Richmond is national headquarters for several Fortune 500 companies, including Altria, Carmax, Dominion Resources, WestRock, Performance Food Group, Owens & Minor, and Genworth Financial. Other major employers are Capital One, VCU Health Systems, HCA Inc, Bon Secours, SunTrust, Bank of America, and Anthem.

If you’re looking for hourly employment, check out job listings at Snagajob which was founded in Richmond and is currently in Innsbrook, an office park located west of the city near Short Pump. It’s also the #1 hourly marketplace in the country. If an hourly position doesn’t do, sites like ZipRecruiter and Indeed may be better suited for you.

Traffic and Transportation

Richmond is conveniently on Interstate 95 which runs north to south, and Interstate 64 which runs east to west. Interstate 195 and the Downtown Expressway make their way through the very heart of the city, easing transportation to and from Richmond’s busiest parts of town.

Traffic isn’t a major problem in the city, although rush hour on I-95, I-64, and I-195 can become congested. Interstate 295 and Interstate 288 are available to divert traffic around the city to the east and west respectively during times of heavy traffic.

The Greater Richmond Transit System (GRTC) manages the bus system in the city and neighboring counties of Chesterfield and Henrico. In the summer of 2018 services also began on a rapid transit system called Pulse which services a seven-mile stretch of Broad Street from Rocket’s Landing in the city’s East End to Willow Lawn in the West End of Henrico County. This major improvement to the city’s public transportation system provides easier access to healthcare, education, shopping, and restaurants for many of the area’s residents.

Richmond’s Walk and Bike Score are both 51/100, which means there are areas where you can easily get around on foot or cycle. However, as you move farther from downtown, homes and amenities become more spread out, and a car is a necessity.

Things To Do

  • History: If you’re a history buff, it doesn’t get much better than Richmond. Visiting Historic St. John’s Church in Church Hill where Patrick Henry gave his famous “Give Me Liberty, Or Give Me Death” speech and watching a reenactment of that event is certainly a highlight. There are two Civil War museums in town, one at Tredegar and one at the White House of the Confederacy. There’s also The Poe Museum, where you can learn all about Edgar Allen Poe’s life and hang at one of their monthly Unhappy Hours.
  • Sports Teams: Unfortunately, Richmond isn’t well-known for its professional sports. The only professional sport you’ll find is the Flying Squirrels, the city’s AA baseball team. If you’re a college sports fan, however, the Virginia Commonwealth University (VCU) Rams and the University of Richmond Spiders often have competitive basketball teams, and you can catch a great college football game on the Spiders’ campus.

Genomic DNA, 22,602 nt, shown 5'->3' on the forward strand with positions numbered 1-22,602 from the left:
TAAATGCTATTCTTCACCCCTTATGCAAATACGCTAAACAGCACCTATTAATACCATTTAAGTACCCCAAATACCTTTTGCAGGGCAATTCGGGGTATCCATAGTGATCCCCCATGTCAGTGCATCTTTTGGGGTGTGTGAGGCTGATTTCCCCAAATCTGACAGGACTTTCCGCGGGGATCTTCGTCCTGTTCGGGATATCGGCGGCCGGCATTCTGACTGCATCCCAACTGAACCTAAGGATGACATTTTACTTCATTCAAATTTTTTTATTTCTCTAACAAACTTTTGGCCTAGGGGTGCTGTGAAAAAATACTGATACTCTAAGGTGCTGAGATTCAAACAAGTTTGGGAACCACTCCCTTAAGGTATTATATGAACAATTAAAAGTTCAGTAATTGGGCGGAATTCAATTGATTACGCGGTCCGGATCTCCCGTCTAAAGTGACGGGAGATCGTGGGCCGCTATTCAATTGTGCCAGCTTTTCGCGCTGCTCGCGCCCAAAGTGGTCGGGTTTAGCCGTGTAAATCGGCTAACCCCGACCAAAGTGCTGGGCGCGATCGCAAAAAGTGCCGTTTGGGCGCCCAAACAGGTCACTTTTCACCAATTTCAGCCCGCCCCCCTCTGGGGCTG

• Entertainment: While Richmond doesn’t host many major musical artists (you will have to drive to Virginia Beach or Washington, D.C. to see the big guys), the city certainly makes up for it with its restaurant and brewery scene. Richmond was recently named America’s Next Great Restaurant-Obsessed Town by Bon Appetit magazine. Richmond is home to over 30 craft breweries with more popping up each day. Vinepair named Richmond the number one beer destination in the world in 2018. Breweries like Hardywood, Ardent Craft Ales, and Legend’s Brewing Company are great spots to spend a lazy Sunday with a tasty brew and your closest pals.
  • Nature: If you love the great outdoors, Maymont Park, Lewis Ginter Botanical Gardens, and the James River are at your disposal. Experience the James River at its finest with the water rapids and walking trails in Pony Pasture Park and Belle Isle. Biking along the 52-mile paved Virginia Capital Trail, which connects Richmond to Williamsburg, is another great way to draw you outside.
  • Day Trips: Another great feature of Richmond is its proximity to some amazing day trips. Drive an hour west to Charlottesville and explore Monticello and The University of Virginia, Thomas Jefferson’s old stomping grounds. Drive two hours north (or take the train) and you can explore Washington, D.C., the nation’s capital. Drive 1-2 hours east, and you’re in Williamsburg, Jamestown, or Virginia Beach for more history or a day at the oceanfront.

Schools and Universities

The quality of Richmond City Public Schools varies greatly based on the neighborhood in which you reside. Fox and Mary Munford Elementary Schools have fabulous reputations, and the city also boasts Maggie Walker Governor’s School, a magnet high school drawing from 13 of the surrounding jurisdictions. Maggie Walker, which focuses on government and international studies, routinely ranks in the top 15 public high schools in the country.

Many people choose to live in the surrounding counties of Henrico, Hanover, and Chesterfield for better public school options. Cosby, Midlothian, James River, Deep Run, Hanover, Mills Godwin, and Douglas Freeman High Schools all boast high test scores and excellent college placement.

There are also over 60 independent school options in the Richmond metro area, each with its specialty. There are faith-based schools, single-gender schools, schools for children with learning differences such as autism and dyslexia, Montessori schools, and even home school academies. A few of the most popular schools are Collegiate, St. Christopher’s School, St. Catherine’s School, Trinity Episcopal School, St. Michael’s Episcopal School, Veritas, St. Bridget’s, Benedictine, and St. Gertrude.